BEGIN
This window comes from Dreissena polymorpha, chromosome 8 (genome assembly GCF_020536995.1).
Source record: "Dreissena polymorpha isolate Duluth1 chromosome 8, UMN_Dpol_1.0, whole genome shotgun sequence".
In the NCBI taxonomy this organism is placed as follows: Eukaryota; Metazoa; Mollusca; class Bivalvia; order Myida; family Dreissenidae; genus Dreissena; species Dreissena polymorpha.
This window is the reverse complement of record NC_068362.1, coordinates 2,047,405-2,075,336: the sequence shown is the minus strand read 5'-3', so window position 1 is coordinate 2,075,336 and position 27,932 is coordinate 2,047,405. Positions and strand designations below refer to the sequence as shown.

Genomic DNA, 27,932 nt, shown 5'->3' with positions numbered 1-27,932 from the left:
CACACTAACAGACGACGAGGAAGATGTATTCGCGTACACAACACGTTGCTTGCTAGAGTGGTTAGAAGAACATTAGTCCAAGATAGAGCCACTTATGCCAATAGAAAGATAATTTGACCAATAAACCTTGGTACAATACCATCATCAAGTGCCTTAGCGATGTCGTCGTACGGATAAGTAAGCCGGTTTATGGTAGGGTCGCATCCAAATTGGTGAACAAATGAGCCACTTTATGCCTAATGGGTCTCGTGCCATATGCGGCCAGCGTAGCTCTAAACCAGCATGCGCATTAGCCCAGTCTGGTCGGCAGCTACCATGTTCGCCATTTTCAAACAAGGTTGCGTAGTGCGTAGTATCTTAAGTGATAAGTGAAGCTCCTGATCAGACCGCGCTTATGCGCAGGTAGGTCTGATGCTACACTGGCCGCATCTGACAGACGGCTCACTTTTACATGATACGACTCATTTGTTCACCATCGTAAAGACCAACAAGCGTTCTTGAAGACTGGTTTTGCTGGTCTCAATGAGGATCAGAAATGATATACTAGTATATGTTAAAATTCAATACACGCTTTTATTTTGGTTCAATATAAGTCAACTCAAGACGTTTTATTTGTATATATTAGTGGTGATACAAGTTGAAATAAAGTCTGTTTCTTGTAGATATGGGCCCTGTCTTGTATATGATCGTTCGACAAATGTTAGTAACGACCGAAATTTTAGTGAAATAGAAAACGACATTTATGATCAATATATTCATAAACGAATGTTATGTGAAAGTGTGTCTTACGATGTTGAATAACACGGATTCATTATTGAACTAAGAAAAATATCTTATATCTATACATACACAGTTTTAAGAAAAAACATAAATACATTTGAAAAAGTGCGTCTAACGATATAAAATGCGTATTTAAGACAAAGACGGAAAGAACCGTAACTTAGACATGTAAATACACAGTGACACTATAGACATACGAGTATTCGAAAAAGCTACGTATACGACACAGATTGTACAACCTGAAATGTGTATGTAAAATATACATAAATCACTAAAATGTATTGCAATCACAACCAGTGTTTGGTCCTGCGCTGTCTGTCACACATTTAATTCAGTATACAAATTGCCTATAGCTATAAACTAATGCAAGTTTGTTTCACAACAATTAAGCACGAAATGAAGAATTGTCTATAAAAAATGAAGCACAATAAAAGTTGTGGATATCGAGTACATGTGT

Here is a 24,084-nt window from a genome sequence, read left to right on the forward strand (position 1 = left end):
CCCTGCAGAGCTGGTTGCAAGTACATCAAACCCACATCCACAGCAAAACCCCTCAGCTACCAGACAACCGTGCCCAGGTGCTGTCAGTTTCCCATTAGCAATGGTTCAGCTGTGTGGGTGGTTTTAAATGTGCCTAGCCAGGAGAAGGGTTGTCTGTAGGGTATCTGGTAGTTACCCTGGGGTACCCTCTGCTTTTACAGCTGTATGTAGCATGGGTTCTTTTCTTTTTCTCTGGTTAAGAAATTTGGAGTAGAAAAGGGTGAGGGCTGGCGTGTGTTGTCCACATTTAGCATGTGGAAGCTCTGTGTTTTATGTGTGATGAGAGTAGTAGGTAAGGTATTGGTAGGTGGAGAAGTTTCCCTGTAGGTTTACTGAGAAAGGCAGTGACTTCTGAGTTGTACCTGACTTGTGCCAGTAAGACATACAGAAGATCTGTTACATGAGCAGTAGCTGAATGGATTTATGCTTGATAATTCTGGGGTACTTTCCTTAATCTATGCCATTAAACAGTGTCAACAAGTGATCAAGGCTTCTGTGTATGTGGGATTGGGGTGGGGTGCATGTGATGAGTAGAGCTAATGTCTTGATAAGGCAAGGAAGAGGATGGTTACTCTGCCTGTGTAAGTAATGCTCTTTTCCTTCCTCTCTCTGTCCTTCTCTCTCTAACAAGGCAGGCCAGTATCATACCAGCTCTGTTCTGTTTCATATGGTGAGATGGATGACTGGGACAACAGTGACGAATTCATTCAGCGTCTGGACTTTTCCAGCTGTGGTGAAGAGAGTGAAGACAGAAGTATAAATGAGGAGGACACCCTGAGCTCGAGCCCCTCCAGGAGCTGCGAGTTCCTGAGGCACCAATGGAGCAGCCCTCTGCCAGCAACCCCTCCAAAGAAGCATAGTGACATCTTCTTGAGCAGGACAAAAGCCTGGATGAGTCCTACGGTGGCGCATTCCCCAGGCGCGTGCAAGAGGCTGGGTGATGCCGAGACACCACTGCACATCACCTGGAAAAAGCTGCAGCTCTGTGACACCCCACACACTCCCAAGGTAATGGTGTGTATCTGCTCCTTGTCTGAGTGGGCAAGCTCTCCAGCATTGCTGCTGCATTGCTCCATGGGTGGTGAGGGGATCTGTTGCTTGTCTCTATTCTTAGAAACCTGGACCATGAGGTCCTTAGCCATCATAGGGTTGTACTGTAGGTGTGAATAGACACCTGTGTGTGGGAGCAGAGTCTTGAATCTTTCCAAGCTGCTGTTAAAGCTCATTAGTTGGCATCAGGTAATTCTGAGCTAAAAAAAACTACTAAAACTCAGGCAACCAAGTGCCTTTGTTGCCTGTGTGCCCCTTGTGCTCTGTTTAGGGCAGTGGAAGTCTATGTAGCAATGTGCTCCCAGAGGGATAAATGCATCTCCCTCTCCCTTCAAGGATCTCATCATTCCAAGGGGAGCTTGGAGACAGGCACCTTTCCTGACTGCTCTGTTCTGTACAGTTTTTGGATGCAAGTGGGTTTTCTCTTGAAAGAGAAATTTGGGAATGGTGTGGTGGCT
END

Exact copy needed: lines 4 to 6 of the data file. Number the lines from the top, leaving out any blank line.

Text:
This window is the reverse complement of record NC_068362.1, coordinates 2,047,405-2,075,336: the sequence shown is the minus strand read 5'-3', so window position 1 is coordinate 2,075,336 and position 27,932 is coordinate 2,047,405. Positions and strand designations below refer to the sequence as shown.

Genomic DNA, 27,932 nt, shown 5'->3' with positions numbered 1-27,932 from the left:
CACACTAACAGACGACGAGGAAGATGTATTCGCGTACACAACACGTTGCTTGCTAGAGTGGTTAGAAGAACATTAGTCCAAGATAGAGCCACTTATGCCAATAGAAAGATAATTTGACCAATAAACCTTGGTACAATACCATCATCAAGTGCCTTAGCGATGTCGTCGTACGGATAAGTAAGCCGGTTTATGGTAGGGTCGCATCCAAATTGGTGAACAAATGAGCCACTTTATGCCTAATGGGTCTCGTGCCATATGCGGCCAGCGTAGCTCTAAACCAGCATGCGCATTAGCCCAGTCTGGTCGGCAGCTACCATGTTCGCCATTTTCAAACAAGGTTGCGTAGTGCGTAGTATCTTAAGTGATAAGTGAAGCTCCTGATCAGACCGCGCTTATGCGCAGGTAGGTCTGATGCTACACTGGCCGCATCTGACAGACGGCTCACTTTTACATGATACGACTCATTTGTTCACCATCGTAAAGACCAACAAGCGTTCTTGAAGACTGGTTTTGCTGGTCTCAATGAGGATCAGAAATGATATACTAGTATATGTTAAAATTCAATACACGCTTTTATTTTGGTTCAATATAAGTCAACTCAAGACGTTTTATTTGTATATATTAGTGGTGATACAAGTTGAAATAAAGTCTGTTTCTTGTAGATATGGGCCCTGTCTTGTATATGATCGTTCGACAAATGTTAGTAACGACCGAAATTTTAGTGAAATAGAAAACGACATTTATGATCAATATATTCATAAACGAATGTTATGTGAAAGTGTGTCTTACGATGTTGAATAACACGGATTCATTATTGAACTAAGAAAAATATCTTATATCTATACATACACAGTTTTAAGAAAAAACATAAATACATTTGAAAAAGTGCGTCTAACGATATAAAATGCGTATTTAAGACAAAGACGGAAAGAACCGTAACTTAGACATGTAAATACACAGTGACACTATAGACATACGAGTATTCGAAAAAGCTACGTATACGACACAGATTGTACAACCTGAAATGTGTATGTAAAATATACATAAATCACTAAAATGTATTGCAATCACAACCAGTGTTTGGTCCTGCGCTGTCTGTCACACATTTAATTCAGTATACAAATTGCCTATAGCTATAAACTAATGCAAGTTTGTTTCACAACAATTAAGCACGAAATGAAGAATTGTCTATAAAAAATGAAGCACAATAAAAGTTGTGGATATCGAGTACATGTGT